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Glorious Old Norfolk
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[fourth of a series]


glorious old norfolk


A cash crop dream pursued by two American entrepreneurs transformed vast dust bowl expanses of Norfolk County into fields of green gold early in the 20th century.

Henry Freeman, a soils specialist from South Carolina working for the Canadian government, and William Pelton, a Wisconsin tobacco buyer and grower with interests in Ontario's Essex County belt, collaborated to produce the first Norfolk flue leaf crop at Lynedoch in 1923.

Their 25-acre, four-kiln venture was an immediate success, attracting a good price and triggering an influx of growers throughout the western two-thirds of Norfolk as well as neighbouring Elgin, Oxford and Brant counties. In the ensuing decades, fortunes were made, local economies revitalized and government tax coffers enriched while southern Ontario's tobacco industry achieved world-class status.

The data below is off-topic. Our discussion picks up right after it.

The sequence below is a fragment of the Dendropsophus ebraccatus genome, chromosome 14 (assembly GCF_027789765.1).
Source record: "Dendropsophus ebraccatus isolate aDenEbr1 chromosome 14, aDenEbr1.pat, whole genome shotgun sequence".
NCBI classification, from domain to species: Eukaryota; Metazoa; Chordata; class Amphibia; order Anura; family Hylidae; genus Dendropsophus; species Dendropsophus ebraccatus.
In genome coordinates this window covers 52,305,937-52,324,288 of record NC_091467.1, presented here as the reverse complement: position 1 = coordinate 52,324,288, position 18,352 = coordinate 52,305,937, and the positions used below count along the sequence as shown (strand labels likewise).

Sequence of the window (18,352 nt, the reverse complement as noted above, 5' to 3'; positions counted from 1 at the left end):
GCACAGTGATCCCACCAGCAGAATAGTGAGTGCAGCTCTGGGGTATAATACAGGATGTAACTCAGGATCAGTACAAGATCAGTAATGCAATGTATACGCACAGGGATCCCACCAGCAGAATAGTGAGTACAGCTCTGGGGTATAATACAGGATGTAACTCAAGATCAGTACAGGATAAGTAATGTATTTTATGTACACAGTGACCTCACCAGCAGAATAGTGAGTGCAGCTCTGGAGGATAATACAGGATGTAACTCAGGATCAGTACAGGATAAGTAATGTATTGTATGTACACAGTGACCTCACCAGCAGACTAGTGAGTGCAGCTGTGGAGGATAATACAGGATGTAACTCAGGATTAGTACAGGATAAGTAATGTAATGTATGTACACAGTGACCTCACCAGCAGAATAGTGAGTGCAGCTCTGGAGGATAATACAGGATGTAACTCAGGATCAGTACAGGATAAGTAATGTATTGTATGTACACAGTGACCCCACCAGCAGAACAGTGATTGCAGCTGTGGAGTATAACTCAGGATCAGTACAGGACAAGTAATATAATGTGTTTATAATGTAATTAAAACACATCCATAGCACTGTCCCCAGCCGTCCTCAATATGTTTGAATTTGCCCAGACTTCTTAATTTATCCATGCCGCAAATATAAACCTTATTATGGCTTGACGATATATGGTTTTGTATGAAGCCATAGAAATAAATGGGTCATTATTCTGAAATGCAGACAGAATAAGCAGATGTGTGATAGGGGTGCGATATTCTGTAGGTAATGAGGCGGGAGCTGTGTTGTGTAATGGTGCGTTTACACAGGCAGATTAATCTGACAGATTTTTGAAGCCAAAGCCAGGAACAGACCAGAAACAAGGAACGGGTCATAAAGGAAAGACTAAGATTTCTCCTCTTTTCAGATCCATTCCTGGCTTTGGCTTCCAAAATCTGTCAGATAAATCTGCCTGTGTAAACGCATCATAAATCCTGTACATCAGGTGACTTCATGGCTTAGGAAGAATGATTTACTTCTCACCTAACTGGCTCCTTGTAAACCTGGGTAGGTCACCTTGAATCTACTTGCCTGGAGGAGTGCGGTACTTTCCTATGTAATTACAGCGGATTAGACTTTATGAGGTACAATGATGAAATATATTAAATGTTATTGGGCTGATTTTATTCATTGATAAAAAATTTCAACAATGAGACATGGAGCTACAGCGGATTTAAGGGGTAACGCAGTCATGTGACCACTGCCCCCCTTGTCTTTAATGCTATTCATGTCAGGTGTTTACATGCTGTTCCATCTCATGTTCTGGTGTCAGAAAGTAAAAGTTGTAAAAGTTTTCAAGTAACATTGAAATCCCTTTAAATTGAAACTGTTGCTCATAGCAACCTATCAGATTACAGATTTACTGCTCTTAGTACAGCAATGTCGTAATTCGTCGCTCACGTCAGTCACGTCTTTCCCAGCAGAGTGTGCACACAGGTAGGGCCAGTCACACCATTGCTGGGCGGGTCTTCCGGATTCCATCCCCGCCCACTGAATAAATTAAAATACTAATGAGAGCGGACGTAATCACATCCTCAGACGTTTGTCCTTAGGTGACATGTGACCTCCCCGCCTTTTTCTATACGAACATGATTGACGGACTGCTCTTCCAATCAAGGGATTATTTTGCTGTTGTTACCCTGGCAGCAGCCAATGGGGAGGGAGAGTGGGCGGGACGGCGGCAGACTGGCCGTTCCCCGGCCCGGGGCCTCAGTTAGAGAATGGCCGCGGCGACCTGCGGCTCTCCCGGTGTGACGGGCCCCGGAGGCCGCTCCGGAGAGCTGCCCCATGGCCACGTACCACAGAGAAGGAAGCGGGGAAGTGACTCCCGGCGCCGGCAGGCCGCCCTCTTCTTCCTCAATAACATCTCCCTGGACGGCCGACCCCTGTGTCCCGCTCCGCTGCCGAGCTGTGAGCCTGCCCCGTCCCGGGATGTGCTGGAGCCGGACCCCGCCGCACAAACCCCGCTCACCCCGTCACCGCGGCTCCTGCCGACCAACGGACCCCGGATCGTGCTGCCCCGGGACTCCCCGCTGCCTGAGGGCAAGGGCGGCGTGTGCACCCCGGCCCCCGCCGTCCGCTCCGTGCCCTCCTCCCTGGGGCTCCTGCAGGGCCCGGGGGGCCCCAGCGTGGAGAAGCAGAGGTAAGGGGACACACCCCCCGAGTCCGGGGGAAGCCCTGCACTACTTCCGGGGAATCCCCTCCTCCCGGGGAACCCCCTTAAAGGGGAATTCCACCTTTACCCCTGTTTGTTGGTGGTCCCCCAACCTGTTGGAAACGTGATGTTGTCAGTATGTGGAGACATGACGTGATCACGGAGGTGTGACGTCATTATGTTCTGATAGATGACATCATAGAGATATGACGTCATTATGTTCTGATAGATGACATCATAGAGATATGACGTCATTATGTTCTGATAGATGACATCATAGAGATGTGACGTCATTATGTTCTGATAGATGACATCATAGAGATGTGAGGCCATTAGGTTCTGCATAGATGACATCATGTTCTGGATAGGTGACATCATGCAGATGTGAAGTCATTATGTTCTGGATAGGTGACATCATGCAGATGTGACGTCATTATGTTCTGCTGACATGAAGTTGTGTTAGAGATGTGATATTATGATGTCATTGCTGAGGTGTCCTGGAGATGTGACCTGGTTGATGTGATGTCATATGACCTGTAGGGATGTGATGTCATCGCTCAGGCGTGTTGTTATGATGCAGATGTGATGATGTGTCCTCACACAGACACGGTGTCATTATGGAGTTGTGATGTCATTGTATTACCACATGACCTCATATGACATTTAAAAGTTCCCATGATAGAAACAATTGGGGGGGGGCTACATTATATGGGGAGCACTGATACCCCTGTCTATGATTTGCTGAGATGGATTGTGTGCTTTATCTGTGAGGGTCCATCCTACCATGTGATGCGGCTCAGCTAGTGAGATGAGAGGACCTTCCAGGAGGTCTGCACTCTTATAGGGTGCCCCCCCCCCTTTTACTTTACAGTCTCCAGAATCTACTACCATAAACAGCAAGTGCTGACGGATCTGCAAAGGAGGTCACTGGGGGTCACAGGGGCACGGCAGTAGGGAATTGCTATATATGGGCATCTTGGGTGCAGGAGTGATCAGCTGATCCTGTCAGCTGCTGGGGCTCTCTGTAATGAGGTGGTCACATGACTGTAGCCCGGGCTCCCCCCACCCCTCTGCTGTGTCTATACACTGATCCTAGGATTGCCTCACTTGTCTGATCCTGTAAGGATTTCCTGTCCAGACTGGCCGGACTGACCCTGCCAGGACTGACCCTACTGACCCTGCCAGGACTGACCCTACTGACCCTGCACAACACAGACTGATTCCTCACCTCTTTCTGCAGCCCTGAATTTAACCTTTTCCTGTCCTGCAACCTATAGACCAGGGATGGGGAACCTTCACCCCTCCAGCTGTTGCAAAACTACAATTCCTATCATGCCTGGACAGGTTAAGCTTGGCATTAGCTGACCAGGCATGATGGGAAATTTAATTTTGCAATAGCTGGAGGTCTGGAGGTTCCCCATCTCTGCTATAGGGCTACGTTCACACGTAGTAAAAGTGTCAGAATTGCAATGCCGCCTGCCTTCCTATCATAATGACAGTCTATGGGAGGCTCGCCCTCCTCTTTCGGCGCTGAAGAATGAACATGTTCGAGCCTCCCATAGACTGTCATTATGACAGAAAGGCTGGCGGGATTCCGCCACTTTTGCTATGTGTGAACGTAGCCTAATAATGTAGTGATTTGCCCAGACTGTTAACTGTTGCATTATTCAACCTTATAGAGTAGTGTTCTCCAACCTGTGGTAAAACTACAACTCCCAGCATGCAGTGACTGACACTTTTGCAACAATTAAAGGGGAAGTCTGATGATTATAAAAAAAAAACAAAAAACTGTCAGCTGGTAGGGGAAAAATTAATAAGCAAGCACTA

Despite escalating harrassment and condemnation by health authorities, tobacco growing in Norfolk continues to flourish in the new millennium as a legally constituted, profitable crop meeting the needs of domestic and foreign cigarette manufacturers.

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Dick Pearce
Dick Pearce is a director of the Norfolk Historical Society and a former editor of the Simcoe Reformer.

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